Other characters from Carroll’s book are mentioned on the invitation; Mad Hatter (though he is never referred to as ‘Mad’ in the book only as ‘The Hatter’.) and the Gryphon.
When Endeavour has finished interviewing Eve Thorne at the police station she tells him Morse what kind of girl he likes. She figures he is a watcher, “A spy in the house of love” as she puts it.
This is a reference to Anaïs Nin’s underrated novel A Spy in the House of Love published in 1954.
While talking to Endeavour in her flat, Eve Thorne mentions that the model for the Monet painting was not a ‘tart’ but an artist in her own right, Victorine Meurent. Endeavour replies “Did Pickman tell you that?” She replies, “I read it, in a book.” I wonder if this a reference to the Morse episode Happy Families. When the reporter in that episode asks Morse how he came to solve the murders he replies, “I read it in a book.”
It is mentioned that the art thief The Shadow has previously stolen the Lugash diamond. This diamond is a reference to the Pink Panther films. One of my blog readers Paul Higham spotted that The Shadow’s other theft, the dagger of Sultan Mahmud, is from the film “Topkapi”. Not a great film but it does star the wonderful Peter Ustinov.
Eve Thorne has received an Easter egg bought from Richardson’s supermarket. This supermarket was featured in the Endeavour episode, “Arcadia”.
Paul Higham also noticed these interesting items;
Thursday mentions that Lefty Townsend once worked for Lew and Leslie, meaning Lew and Leslie Grade Ltd. aka the Grade Organisation aka the future Lord Lew Grade and his brother Leslie, the father of the future chairman of both the BBC and ITV Michael Grade.
I wondered if Simon Lake’s love of gliding might be an oblique nod to the original “The Thomas Crown Affair“. ( I think Paul is right about this as the Steve McQueen film was released in 1968). The film has the wonderful song The Windmills of Your Mind which plays during the glider scene.
Equally the relationship between Eve and Ruth is very similar to that between Cathy and Simone in “Mona Lisa”.
Thanks Paul and well spotted.
Thank you to a blog reader, Virginia Betts who noticed the following. When the artist, Pickman, and Endeavour meet for the first time Pickman says, “It’s for the cover of a Kent Finn paperback — Just For Jolly.” The phrase ‘just for jolly’ was used by Jack the Ripper in a letter to the police. He promised to ‘cut the lady’s ears off just for jolly’ if he had more time and indeed did cut Stride’s ear, suggesting the letter was genuine.
John Molloy noted, “Your contributor Paul Higham has correctly drawn the reference between the gliding scene undertaken by Lake and the one in The Thomas Crown Affair where Steve McQueen was the pilot. I believe there are 2 more nods to the American actor in this episode. The camera lingers on Gerard Pickman’s Triumph motorcycle. In The Great Escape Steve McQueen rode a 1961 Triumph motorbike when attempting to clear the barbed wire at the Swiss border; for the film the machine was disguised as a German BMW. The radio announcement at the conclusion of Muse says that the police are looking for a man driving a Mustang in connection with the shooting of Martin Luther King. In Bullitt Steve McQueen hurled a Ford Mustang around San Francisco in the car chase for which that film is famous.” Thank you John.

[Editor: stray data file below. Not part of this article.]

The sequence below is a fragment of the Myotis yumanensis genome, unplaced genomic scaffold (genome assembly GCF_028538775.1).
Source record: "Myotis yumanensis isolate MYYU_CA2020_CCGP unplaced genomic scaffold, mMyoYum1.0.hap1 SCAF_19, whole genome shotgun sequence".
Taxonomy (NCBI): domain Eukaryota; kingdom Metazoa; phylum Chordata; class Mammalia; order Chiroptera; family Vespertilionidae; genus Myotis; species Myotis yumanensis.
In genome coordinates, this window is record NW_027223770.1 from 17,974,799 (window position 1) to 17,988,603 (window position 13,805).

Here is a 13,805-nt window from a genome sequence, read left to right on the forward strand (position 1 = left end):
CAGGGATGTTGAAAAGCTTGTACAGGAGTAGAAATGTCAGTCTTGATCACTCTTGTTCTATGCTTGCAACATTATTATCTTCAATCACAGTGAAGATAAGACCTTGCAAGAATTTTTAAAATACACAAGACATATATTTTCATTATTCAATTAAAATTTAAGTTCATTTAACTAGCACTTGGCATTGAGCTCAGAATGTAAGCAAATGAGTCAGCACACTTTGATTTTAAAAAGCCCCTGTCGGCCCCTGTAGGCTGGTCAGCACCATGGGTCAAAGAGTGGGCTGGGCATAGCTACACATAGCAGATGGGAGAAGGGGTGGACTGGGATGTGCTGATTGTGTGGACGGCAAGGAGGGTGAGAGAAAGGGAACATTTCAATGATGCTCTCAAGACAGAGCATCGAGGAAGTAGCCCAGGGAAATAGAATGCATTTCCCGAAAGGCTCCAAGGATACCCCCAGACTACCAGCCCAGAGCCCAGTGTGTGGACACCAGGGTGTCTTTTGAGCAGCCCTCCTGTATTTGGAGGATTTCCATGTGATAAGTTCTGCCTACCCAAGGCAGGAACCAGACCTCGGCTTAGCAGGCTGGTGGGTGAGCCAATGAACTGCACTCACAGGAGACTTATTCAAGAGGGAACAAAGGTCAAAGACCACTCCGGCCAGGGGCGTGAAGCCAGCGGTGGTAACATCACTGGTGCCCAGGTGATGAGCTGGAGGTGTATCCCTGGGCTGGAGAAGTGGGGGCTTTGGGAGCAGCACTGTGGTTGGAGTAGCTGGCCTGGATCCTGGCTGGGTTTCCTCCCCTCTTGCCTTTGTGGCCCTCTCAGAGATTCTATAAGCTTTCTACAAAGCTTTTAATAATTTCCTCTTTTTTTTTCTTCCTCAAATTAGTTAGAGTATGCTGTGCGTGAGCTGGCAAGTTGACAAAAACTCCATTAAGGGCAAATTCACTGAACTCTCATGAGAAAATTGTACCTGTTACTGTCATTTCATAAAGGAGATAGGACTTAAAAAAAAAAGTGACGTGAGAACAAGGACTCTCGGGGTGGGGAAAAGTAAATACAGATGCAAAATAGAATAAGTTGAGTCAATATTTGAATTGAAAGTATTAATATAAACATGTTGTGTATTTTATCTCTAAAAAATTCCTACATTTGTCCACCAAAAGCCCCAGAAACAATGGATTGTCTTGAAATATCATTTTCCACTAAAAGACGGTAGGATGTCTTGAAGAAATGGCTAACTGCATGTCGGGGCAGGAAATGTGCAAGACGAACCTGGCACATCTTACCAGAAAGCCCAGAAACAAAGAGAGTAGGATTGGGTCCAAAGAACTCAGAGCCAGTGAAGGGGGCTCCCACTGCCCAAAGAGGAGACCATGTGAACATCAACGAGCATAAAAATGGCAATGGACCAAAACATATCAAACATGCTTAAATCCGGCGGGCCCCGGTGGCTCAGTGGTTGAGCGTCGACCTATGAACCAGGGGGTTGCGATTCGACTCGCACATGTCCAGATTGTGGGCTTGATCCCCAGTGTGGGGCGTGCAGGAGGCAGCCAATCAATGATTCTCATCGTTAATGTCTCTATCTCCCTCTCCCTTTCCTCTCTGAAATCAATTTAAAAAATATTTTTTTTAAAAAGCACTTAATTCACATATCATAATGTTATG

Cheryl Molloy noted, “Simon Lake’s use of the name The Shadow is a nod to The Shadow pulp fiction novels of the 1930s and later feature film of the same name. In those books The Shadow was a World War One flying ace. Lake also flies.” John, Cheryl’s husband, also noted, “I submit that the use of the word Shadow is another reference to Who Killed Harry Field for, as Lewis repeats when being informed that Harry’s motorcycle has been discovered at The Crooked Chimney public house, it was a Vincent Black Shadow.”
John Molloy noted, “The sale of a Faberge Egg by auction features in the James Bond film Octopussy. However, that scenario does not appear in Ian Fleming’s short story of the same name. Instead it is central to his other Bond short story entitled Property Of A lady.”
This is very interesting and noticed by Neal. About the 47 minute mark there is a two second shot of Radcliffe camera.
Neal, cleverly, noticed that this shot above has a similarity to the original cover of Colin Dexter’s novel, Death is Now my Neighbour.
Well spotted, Neal. As Neal said in his email, ” I wonder if any other book covers have been used in a similar way?”
THE MURDERED, THEIR MURDERER/S AND THEIR METHODS.
Dr. Robin Grey. Murdered by Ruth Astor. Stabbed in both eyes with a steak knife.
Simon Lake was killed by Ruth Astor. He had his throat cut.
Joey Sikes is murdered by Ruth Astor. She shoots him three times.
Adrian Croxley is stabbed to death by Ruth Astor.
Anton Lesser as Chief Superintendent Reginald Bright.
Roger Allam as DCI Fred Thursday
Sean Rigby as DS Jim Strange
Shaun Evans as DS Endeavour Morse
James Bradshaw as Dr. Max DeBryn
Roger Barclay as Dr. Robin Grey
Dakota Blue Richards as WPC Shirley Trewlove
Abigail Thaw as Dorothea Frazil
Robin McCallum as Master
Lewis Peek as DC George Fancy
Mark Arden as Eddie Nero
Sara Vickers as Joan Thursday
Caroline O’Neill as Win Thursday
Rhys Isaac-Jones as Spencer Bell
Samuel Crane as Dr. Tancred Howlett
David Newman as Dr. Adrian Croxley
Tom Durant Pritchard as Simon Lake
Nathalie Buscombe as Cassie Pickman
Tom Wisdom as Gerard Pickman
Emily Barber as Lucy Grey
Cassie Clare as Paula Ellis
Geoffrey McGivern as Lefty Townsend
Charlotte Hope as Eve Thorne
Antonia Clarke as Ruth Astor
Victor Gardener as Joey Sikes